Additional examples:

Citizen reporting

  • Flu Near You and Outbreaks Near Me both use information from HealthMap (see example in next section) to enable the community to report new outbreaks and receive current outbreak information. ‘Flu Near You’ is a website, ‘Outbreaks Near Me’ is an android application.
  • Wildlife Health Event Reporter is a USA-based online tool to gather information from citizen scientists about sick, injured and dead wildlife.
  • Dengue na Web is a tool used in Brazil to enable citizens to contribute information on dengue cases. This data is used for real-time analysis, and to simulate disease spread in the city and intervention scenarios. This was based on the influenza project Gripenet in Spain.
  • Influenzanet is a Europe-wide, web-based flu surveillance system that monitors the activity of influenza-like-illness with the help of citizen volunteers. Here, Daniela Paolotti discusses their experiences implementing this project, including some of the considerations that they made when implementing this system across different countries and cultures.

 


Mobile data collection through surveys:

For mobile data collection through surveys, multiple reporting tools with different
characteristics have been developed and the range can be quite overwhelming. The NOMAD Project is a really valuable source of information for navigating the available options (they currently have 35 different mobile data collection tools listed). Their online selection tool is a quick survey that matches your needs with appropriate solutions.


3. Information Aggregation and Visualization:

No single data source can capture the full picture of the complex environments that we work in. These new data sources should be considered as complementary to
existing sources. Aggregation is important to pull the different sources together, visualization so that the information can be understood and used.

Using Digital Tools for Disease Surveillance: 

An Example: HealthMap

HealthMap “brings together disparate data sources, including online news aggregators, eyewitness reports, expert-curated discussions and validated official reports, to achieve a unified and comprehensive view of the current global state of infectious diseases and their effect on human and animal health”. These disparate data sources include crowdsourcing from ‘Flu Near You’ and ‘Outbreaks Near Me’ (as discussed above).

As this screenshot of HealthMap illustrates that there were two stories about rabies in the past three weeks

Additional examples:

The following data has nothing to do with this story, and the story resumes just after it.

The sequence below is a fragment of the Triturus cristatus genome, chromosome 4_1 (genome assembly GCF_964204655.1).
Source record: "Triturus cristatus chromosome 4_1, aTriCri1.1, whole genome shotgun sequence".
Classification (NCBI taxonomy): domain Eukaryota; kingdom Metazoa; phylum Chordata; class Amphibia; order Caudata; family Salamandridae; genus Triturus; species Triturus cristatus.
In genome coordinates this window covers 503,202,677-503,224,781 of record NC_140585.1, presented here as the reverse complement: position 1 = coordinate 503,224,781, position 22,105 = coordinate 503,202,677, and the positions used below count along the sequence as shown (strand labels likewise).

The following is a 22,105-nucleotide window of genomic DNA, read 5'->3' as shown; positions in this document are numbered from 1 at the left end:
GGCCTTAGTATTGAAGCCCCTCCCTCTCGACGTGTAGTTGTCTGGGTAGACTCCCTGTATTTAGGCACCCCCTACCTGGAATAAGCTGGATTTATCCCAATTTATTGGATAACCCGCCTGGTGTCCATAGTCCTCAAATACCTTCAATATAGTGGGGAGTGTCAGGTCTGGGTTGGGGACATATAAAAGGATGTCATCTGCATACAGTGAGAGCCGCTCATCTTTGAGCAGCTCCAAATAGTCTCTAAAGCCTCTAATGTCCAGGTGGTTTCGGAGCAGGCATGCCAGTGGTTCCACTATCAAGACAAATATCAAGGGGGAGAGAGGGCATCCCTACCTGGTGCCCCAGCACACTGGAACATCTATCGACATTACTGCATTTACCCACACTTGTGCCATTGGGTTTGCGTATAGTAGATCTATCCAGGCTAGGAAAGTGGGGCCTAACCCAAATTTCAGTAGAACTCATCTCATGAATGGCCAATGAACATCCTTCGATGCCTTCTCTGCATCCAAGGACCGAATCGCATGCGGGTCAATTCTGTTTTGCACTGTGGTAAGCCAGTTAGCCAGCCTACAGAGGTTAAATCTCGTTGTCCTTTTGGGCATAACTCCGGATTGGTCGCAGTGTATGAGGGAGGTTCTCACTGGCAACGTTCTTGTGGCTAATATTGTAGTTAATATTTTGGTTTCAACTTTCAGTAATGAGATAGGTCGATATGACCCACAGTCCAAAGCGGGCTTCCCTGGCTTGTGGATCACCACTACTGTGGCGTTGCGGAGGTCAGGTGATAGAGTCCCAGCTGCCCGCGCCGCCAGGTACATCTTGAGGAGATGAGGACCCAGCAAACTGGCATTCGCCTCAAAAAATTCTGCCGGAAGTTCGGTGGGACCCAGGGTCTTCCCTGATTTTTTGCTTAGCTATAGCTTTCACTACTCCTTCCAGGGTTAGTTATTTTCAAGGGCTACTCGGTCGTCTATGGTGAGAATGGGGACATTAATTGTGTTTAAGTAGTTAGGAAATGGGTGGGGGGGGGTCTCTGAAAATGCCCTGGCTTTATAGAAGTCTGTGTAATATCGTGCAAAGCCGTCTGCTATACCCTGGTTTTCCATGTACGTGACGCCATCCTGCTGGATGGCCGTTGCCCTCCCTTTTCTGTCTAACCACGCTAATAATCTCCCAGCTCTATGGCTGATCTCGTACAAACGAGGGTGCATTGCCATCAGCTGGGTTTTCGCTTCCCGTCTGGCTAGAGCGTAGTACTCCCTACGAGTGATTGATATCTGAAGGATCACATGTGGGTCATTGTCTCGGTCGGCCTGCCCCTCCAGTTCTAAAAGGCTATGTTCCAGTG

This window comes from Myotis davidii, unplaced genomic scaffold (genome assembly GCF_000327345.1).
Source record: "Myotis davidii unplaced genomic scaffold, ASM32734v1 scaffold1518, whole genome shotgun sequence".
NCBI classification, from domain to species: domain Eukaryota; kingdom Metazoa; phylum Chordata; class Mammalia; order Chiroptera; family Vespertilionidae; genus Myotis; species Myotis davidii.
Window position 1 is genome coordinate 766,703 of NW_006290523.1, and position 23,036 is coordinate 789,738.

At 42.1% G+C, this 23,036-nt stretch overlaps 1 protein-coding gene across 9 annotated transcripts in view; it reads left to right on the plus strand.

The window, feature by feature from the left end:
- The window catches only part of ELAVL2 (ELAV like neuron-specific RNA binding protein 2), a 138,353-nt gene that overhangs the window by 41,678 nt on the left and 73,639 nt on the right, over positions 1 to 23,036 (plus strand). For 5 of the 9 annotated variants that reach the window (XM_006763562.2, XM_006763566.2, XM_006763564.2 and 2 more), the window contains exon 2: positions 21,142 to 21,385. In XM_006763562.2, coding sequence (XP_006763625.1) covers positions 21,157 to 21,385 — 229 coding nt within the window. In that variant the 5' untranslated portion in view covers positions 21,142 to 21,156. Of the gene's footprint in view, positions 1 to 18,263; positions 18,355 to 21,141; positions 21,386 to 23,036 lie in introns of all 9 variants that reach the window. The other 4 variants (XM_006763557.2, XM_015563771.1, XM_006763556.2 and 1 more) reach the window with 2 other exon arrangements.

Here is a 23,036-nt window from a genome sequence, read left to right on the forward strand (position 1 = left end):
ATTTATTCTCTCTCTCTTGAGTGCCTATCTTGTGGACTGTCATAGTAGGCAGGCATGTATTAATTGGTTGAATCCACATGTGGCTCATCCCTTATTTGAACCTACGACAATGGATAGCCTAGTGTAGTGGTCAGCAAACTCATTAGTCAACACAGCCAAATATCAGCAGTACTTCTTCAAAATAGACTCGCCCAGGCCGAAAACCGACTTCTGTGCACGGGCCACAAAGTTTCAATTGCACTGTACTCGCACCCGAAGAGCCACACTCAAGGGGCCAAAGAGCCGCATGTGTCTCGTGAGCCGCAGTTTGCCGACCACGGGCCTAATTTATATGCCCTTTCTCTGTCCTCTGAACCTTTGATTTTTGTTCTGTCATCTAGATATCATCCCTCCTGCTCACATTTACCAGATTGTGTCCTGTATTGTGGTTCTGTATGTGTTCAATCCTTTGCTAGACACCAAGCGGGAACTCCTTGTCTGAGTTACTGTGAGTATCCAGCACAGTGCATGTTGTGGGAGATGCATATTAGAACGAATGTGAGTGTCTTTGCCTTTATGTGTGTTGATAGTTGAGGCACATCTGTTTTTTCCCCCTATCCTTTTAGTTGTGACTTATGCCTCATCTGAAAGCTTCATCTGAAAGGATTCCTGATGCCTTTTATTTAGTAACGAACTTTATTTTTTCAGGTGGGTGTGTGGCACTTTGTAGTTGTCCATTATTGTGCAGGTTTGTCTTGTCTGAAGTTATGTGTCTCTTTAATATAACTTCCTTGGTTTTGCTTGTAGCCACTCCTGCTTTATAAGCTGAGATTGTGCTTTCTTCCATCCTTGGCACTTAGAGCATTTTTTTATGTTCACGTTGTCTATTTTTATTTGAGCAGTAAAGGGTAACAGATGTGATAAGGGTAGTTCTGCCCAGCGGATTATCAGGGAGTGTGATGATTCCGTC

1. OpenStreetMap is a project to create a free and open map of the entire world, built entirely by volunteers surveying with GPS, digitizing aerial imagery, and collecting and liberating existing sources of geographic data. In response to the recent Ebola outbreak in West Africa, the humanitarian community worked online to map the outbreak area. As of April 15th (20 days in total), 363 contributors had mapped 1.65 million objects, 150,000 buildings, 5100 places, 9,900 landuse polygons and 22,200 highway sections.
  2. EpiSPIDER takes free text from outbreak/epidemic summaries and visualizes it on a map using natural language processing and visualization algorithms. Although the visualization is automated, the data source is ProMED-mail – it is curated manually by experts.
  3. Malaria Atlas Project works to generate new and innovative methods of mapping malaria risk.

What next?

Overall, it can be said that real-time digital information about populations has not been used to its full potential. At Pulse Lab Jakarta, we are working on a proof of concept the use of Twitter for avian flu and rabies monitoring.

In the first run of our ‘taxonomy’ (key words used as selection criteria to extract Tweets), we found 170,000 Tweets about avian influenza, but only 133 on rabies (we
had expected more!). We are now revisiting rabies to see what happened but we suspect that we may find more digital signals by idenitifying more relevant key words.

Do you know of any other useful information sources and tools, or have experiences implementing similar projects? Share them in the comments section. 


Sally Jackson is a Monitoring and Evaluation Specialist at Pulse Lab Jakarta

Headline photo credit: Germtracker by Humanaut